Omotesandō (表参道 frontal approach) is a zelkova tree-lined avenue located in Shibuya and Minato, Tokyo, stretching from the Meiji Shrine entrance to Aoyama-dori (Aoyama Street), where Omotesandō Station can be found.
Omotesandō was originally created in the Taishō era as the frontal (表 Omote) approach (参道 Sandō) to Meiji Shrine, which is dedicated to the deified spirits of Emperor Meiji and his wife, Empress Shōken.
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Omotesandō is known as one of the foremost 'architectural showcase' streets in the world, featuring a multitude of fashion flagship stores within a short distance of each other. These include the Louis Vuitton store (Jun Aoki, 2002), Tod's (Toyo Ito, 2004), Dior (SANAA, 2004), Omotesandō Hills (Tadao Ando, 2005) and Gyre (MVRDV, 2007), amongst others.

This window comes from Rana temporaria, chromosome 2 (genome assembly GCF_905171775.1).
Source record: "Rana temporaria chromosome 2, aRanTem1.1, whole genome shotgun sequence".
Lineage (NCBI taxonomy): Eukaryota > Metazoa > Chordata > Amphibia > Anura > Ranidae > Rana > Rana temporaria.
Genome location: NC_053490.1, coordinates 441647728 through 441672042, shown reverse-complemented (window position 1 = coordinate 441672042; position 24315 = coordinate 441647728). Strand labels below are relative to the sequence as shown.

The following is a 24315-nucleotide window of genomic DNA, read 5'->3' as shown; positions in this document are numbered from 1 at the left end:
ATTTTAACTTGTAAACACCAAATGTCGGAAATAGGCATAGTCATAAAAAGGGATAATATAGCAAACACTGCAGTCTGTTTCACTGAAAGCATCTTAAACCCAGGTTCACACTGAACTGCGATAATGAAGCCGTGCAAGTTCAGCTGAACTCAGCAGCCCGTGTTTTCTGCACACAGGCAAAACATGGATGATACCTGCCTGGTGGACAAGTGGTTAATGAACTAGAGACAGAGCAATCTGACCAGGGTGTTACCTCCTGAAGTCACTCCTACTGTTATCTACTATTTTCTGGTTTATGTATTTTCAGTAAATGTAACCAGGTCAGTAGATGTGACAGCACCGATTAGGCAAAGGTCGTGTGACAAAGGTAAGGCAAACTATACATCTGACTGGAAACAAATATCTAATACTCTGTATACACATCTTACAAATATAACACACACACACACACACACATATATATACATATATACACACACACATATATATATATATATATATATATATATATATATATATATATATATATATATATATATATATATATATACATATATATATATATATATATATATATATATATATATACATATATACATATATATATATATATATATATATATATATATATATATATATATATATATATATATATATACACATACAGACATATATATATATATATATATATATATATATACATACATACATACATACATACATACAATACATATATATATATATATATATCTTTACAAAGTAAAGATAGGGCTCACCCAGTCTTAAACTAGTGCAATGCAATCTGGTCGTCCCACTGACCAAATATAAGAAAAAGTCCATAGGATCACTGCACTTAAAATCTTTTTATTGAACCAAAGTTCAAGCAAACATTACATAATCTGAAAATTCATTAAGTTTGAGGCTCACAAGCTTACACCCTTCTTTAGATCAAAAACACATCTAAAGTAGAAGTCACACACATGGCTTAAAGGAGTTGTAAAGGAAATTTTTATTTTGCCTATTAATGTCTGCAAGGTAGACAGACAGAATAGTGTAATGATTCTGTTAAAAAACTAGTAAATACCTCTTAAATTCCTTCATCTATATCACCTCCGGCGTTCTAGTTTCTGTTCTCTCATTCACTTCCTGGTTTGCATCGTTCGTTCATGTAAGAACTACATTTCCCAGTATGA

Omotesandō is the main vehicle and pedestrian thoroughfare for Harajuku and Aoyama. The area features many international brand boutiques, such as Louis Vuitton, Alexander McQueen and Gucci, as well as fast fashion retailers such as Gap, H&M and Zara. In his book Luxury Brand Management, luxury brand manager Michel Chevalier cites Omotesandō as one of the best locations in Tokyo for a luxury-goods store. Omotesandō is also home to the Kiddyland toy store, Laforet, and the Oriental Bazaar. Omotesandō's side streets, known as Ura-Harajuku, feature a range of smaller cafes, bars, restaurants, and boutique stores.
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